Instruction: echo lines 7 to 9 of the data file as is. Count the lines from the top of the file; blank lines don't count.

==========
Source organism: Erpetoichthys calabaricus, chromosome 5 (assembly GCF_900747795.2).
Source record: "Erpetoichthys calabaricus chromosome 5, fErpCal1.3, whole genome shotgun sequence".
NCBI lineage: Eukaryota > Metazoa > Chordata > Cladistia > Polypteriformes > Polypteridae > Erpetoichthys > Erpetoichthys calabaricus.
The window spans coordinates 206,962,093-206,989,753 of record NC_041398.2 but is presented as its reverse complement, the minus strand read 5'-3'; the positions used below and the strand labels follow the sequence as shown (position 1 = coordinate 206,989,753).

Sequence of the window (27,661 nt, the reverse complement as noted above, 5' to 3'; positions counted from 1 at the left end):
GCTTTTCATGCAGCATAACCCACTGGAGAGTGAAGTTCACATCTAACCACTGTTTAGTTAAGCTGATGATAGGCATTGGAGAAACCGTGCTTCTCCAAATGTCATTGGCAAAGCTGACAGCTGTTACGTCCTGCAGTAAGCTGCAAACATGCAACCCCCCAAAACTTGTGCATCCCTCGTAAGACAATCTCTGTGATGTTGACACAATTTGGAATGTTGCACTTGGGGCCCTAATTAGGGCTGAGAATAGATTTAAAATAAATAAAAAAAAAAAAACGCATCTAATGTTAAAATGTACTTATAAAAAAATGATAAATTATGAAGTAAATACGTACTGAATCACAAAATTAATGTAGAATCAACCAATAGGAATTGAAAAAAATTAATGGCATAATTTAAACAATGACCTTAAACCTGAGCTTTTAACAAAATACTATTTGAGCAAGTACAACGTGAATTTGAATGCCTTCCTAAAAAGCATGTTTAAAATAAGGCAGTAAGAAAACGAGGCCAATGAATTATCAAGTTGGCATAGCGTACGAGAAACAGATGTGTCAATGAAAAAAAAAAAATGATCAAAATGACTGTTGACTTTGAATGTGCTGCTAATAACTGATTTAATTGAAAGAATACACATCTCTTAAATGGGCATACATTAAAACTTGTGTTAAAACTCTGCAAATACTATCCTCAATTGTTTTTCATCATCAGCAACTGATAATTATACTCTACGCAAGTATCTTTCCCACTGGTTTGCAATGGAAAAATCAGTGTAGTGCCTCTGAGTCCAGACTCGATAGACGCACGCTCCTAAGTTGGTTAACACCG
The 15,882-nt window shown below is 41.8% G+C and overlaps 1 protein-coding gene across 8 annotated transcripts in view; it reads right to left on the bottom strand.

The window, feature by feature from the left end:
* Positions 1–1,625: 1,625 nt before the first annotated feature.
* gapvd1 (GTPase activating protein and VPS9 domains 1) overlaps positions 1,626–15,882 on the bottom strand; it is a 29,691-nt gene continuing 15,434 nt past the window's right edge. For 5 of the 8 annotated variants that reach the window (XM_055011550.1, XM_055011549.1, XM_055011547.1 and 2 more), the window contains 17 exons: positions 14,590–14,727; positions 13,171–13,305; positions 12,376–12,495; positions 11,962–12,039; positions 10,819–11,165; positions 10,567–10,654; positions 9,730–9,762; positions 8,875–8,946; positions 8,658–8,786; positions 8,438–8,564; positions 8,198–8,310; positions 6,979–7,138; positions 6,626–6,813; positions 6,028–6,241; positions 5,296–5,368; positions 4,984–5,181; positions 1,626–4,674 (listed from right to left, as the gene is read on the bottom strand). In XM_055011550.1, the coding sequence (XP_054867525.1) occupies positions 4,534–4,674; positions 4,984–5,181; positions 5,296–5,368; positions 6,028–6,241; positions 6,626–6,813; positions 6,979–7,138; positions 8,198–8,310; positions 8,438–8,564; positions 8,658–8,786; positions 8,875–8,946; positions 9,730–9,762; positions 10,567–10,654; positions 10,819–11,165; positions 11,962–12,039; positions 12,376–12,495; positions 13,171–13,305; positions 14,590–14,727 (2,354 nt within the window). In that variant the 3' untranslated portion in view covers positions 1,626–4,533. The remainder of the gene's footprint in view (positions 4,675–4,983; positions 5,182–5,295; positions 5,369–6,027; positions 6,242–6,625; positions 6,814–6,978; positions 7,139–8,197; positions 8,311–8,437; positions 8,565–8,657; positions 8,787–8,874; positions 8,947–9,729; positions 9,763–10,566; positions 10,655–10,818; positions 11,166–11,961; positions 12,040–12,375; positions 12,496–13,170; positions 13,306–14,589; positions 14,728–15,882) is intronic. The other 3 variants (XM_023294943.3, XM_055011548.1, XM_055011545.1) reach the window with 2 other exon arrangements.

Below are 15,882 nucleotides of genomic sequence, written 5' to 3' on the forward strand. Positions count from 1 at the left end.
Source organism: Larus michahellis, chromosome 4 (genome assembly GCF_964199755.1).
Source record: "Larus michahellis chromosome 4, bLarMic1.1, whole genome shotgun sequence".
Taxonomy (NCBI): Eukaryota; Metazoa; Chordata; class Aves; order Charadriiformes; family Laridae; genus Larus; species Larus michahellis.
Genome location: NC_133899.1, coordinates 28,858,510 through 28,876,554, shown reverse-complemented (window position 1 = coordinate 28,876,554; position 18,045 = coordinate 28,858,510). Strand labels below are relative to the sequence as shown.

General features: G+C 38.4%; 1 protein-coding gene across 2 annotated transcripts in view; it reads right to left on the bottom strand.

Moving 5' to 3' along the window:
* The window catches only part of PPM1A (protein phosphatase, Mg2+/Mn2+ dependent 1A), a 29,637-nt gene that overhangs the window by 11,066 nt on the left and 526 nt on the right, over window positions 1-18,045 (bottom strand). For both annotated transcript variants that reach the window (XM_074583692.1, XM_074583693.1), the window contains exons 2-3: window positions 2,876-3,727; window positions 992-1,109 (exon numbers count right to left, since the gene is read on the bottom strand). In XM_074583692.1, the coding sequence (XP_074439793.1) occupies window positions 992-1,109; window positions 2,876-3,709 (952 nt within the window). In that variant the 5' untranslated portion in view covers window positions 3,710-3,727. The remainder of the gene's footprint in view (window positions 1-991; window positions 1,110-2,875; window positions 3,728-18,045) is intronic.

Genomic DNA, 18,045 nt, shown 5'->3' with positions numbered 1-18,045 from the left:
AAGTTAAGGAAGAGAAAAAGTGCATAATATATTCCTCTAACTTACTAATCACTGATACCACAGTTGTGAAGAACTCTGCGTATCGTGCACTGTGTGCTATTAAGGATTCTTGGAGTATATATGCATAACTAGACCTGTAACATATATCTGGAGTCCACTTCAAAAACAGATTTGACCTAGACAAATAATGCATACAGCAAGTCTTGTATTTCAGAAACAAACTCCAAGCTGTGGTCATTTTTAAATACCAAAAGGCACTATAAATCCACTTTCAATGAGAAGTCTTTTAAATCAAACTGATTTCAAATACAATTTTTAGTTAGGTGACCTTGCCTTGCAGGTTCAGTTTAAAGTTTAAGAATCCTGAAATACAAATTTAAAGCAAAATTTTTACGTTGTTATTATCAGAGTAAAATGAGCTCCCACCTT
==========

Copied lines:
The 15,882-nt window shown below is 41.8% G+C and overlaps 1 protein-coding gene across 8 annotated transcripts in view; it reads right to left on the bottom strand.

The window, feature by feature from the left end:
* Positions 1–1,625: 1,625 nt before the first annotated feature.